Which brings me to my theory that in the world of Marxism and pets there exists a rift as wide as that separating the Permanent Revolution and Socialism in One Country. Now this theory is admittedly anecdotal and without a shred of materialism to back it up, but it is my firm belief, after years of observation, that Trotskyists like cats and Maoists like dogs.
This divergence is rooted in the Trot’s insistence on the independence of the class and the Maoist’s advocacy of the cross-class alliance. A dog’s whole life exists in a cross-class alliance and a dog in its natural state exists in a pack with Alphas, Betas, etc. It is tantamount to Mao’s 1949 advocacy of a People’s Democratic Dictatorship while a feline knows only the Dictatorship of the Pussycatiat. Dogs are their Master’s best friend because they are their charge. If it is love, it is the love of a benefactor. When you go for a walk you put a dog on a chain. Try putting a chain on a cat and you’ll assuredly need a band-aid or two. No, a cat “ain’t servant nor slave to anybody at all”.
Most Trotskyists I know have cats and many of them are named for one fallen hero of the class war or another; Rosa and Karl being amongst the most popular. Maoists name their dogs after their own heroes. I remember one member of the Revolutionary Communist Youth Brigade had a dog named Chen Boda. Now don’t get me wrong, I like dogs. Though on individual rather than class terms. It takes time for me to warm to a dog while with a cat it comes naturally and quick.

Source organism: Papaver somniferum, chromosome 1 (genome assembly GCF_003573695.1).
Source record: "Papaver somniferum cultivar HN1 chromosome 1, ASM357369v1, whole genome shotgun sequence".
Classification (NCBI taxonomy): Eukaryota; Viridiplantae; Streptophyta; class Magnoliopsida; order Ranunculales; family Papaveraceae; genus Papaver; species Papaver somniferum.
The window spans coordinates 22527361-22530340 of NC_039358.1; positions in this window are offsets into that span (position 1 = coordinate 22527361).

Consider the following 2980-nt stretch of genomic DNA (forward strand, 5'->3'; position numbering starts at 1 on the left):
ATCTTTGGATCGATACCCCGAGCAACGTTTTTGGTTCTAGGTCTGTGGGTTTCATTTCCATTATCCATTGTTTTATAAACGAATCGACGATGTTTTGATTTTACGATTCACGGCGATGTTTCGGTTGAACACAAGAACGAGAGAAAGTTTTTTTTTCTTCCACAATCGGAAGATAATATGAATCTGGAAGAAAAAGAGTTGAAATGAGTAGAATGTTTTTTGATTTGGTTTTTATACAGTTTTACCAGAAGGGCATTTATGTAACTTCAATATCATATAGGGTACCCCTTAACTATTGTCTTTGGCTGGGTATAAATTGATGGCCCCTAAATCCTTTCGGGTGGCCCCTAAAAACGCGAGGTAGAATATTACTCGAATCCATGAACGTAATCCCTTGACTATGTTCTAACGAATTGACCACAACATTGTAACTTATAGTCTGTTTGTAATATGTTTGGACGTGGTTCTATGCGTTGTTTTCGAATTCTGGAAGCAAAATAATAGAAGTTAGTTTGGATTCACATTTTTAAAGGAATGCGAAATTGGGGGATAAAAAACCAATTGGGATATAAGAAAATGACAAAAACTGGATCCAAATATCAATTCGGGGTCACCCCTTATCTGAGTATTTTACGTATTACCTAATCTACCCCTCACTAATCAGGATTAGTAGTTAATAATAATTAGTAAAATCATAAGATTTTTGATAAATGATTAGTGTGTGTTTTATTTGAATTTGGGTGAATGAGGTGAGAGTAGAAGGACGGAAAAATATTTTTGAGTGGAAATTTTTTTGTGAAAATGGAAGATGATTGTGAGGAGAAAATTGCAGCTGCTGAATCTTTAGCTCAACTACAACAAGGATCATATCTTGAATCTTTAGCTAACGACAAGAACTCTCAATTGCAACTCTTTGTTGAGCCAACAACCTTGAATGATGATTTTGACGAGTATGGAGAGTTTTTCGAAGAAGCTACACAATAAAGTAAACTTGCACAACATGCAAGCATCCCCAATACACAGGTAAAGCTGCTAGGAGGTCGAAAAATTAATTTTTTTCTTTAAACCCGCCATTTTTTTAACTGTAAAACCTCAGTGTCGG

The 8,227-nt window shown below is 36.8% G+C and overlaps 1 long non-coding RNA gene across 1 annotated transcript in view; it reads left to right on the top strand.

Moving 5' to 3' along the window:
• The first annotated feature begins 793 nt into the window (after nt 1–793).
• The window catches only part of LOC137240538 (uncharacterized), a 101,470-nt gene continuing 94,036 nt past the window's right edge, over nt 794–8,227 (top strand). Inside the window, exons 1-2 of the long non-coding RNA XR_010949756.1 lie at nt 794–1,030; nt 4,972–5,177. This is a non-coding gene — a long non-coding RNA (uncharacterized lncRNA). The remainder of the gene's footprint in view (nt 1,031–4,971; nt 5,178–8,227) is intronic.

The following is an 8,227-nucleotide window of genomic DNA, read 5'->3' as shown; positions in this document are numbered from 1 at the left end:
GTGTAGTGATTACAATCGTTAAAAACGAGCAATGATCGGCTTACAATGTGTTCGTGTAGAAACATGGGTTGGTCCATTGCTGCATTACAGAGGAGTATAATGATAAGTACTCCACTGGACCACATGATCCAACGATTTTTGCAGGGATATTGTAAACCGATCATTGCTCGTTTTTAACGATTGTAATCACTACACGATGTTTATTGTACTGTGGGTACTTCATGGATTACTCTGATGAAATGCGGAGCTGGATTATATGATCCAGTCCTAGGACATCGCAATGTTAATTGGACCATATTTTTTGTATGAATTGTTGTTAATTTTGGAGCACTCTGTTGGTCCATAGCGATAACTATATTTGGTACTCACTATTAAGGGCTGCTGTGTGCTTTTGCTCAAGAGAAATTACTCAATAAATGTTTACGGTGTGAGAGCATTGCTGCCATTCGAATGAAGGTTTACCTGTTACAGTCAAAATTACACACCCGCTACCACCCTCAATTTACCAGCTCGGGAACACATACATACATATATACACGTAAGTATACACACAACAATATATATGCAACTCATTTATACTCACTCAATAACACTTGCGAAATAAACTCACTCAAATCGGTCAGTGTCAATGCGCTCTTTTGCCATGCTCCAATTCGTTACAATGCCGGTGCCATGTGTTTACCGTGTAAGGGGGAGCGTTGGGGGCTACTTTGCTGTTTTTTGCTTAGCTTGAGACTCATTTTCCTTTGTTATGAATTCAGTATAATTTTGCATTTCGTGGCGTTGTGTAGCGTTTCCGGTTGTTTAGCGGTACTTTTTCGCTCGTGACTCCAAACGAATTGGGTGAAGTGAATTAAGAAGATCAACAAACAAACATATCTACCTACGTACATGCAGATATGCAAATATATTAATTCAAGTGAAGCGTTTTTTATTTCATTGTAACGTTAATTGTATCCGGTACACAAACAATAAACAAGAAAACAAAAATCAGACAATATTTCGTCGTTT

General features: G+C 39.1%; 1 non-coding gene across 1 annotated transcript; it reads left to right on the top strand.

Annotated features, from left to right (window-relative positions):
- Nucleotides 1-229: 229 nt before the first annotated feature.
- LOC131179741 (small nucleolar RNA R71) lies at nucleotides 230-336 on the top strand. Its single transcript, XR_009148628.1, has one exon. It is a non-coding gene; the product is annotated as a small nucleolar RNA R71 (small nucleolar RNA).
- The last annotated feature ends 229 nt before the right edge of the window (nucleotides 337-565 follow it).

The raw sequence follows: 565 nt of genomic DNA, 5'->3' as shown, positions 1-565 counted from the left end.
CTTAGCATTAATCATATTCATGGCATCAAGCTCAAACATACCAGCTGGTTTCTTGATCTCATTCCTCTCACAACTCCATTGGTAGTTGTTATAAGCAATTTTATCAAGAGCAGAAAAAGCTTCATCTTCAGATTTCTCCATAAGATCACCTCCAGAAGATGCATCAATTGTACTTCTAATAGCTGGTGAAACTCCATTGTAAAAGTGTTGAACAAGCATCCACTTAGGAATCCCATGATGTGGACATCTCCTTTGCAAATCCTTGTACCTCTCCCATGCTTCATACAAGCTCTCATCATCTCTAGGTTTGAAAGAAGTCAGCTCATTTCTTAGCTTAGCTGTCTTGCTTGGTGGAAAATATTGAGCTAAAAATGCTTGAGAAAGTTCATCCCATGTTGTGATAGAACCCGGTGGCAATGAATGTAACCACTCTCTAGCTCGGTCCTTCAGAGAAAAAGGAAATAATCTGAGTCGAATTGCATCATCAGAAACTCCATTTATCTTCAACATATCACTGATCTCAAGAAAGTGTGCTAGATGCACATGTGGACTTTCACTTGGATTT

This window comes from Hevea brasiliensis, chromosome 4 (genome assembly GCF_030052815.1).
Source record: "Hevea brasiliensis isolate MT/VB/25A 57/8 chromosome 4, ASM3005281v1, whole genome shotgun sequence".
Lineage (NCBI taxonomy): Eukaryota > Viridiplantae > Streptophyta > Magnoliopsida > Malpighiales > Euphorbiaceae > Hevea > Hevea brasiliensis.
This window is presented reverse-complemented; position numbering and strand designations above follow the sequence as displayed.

Yes, there are huge holes in my theory and this is why I have never brought it up at a branch meeting for a vote. For example, Trotsky had big, scary dogs in Coyoacán and I have never heard word of Trotsky’s cats (though I understand that a number of cats now roam the grounds of Trotsky’s final home). For a while I confused LT’s guard dogs’ names for the dogs of Robin Masters in Magnum PI; Zeus and Apollo. Now I have forgotten their names altogether. I also knew a professor with a dog named Trotsky, but he was no Trotskyist. Mao and meow is an alliteration, which though it proves nothing, points to possible problems as well.
What is indisputable is that Lenin was a fan of the pussy cat and both Trotskyists and Maoists claim Lenin as their own. It is also indisputable that Lenin rejected the Democratic Dictatorship for the Proletarian one. His appreciation of cats, while this is not proven, may have helped him to this conclusion. During his final convalescence a little purr ball was often curled up on his lap, giving him great comfort, we are sure, even as both his life and the Proletarian Dictatorship slipped away (Stalin, I am confident, was a dog man).
As with Twain, Lenin’s love of cats is testimony, despite the image of Lenin as an unfeeling, granite-chiseled caricature of a statue, of his immense humanity. Holes and all I stand by my theory. A revolutionary without a cat is a sop to the Popular Front. The working class must, like cats, demand its independence. Vivè la Felidae!